The “Qubes way” to do backups currently doesn’t support snapshots, but of course you can use whatever backend you like if you maintain the aforementioned data blocks per VM anyway.

[1] How to organize your qubes | Qubes OS
[2] GitHub - 3hhh/qcrypt: multilayer encryption tool for Qubes OS


Yeah, I should probably start by removing some services or seperating my data better to get this stuff under control. I’ll be building a proof of concept on my laptop, so I can check if this would be feasible.

Okay, I’ll admit that I was a bit overwelmed by that README. I’ll definitely take a look and play around with it to get more familiar. Also added the qvm-block command to my todo-list, many thanks!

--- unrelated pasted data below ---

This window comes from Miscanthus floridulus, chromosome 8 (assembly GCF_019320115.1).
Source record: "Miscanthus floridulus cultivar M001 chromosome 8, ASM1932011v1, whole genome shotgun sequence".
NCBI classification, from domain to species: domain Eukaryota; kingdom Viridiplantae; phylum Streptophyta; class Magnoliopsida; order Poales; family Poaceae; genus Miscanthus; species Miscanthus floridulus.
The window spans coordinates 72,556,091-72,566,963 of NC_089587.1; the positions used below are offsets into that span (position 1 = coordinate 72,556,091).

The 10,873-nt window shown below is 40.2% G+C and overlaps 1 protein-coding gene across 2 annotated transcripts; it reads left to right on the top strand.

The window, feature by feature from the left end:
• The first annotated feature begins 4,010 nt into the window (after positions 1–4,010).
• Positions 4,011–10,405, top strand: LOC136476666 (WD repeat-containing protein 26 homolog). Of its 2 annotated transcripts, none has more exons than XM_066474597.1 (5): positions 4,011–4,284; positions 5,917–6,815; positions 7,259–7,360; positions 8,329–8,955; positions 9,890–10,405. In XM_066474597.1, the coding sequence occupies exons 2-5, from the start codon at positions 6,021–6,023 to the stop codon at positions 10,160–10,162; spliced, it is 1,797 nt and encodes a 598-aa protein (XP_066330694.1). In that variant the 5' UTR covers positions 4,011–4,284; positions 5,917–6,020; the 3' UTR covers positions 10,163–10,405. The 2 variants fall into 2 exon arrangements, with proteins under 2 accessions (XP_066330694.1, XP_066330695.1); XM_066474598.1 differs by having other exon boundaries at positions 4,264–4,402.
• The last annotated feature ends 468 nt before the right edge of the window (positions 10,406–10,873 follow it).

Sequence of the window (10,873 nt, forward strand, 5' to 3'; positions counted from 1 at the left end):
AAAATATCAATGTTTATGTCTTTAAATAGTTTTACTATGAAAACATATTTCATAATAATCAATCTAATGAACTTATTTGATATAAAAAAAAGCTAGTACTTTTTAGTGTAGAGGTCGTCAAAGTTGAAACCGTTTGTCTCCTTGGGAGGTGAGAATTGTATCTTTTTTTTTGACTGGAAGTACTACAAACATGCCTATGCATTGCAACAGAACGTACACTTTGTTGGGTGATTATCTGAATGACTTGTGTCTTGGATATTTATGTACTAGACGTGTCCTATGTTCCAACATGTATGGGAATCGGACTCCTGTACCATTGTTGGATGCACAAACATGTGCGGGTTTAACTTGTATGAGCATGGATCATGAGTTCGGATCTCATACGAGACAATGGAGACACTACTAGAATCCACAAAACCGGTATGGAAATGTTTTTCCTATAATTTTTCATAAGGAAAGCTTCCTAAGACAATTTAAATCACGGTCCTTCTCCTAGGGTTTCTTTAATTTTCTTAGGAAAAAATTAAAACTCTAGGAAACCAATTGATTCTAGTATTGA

Apologies, I should have probably stated my threat model in my original post.
First of all, I am probably not important enough for anyone to care about me, so this is actually just a little hobby project to get more familiar with both QubesOS and - by extension - security best practices.

I actually have two different models, one that I would assume to be the worst case scenario, and a more realistic scenario (which I will implement first, since it’s easier to do).

I would like to work under the assumption that my machine will be under attack from the local network, meaning the adversary has physical access to my networking equipment and can spoof any IP-Address in my LAN.
I would probably ultimately trust some USB PGP devices to verify my boot-partition using anti evil-maid (haven’t read up on that though). That device would always be carried with me.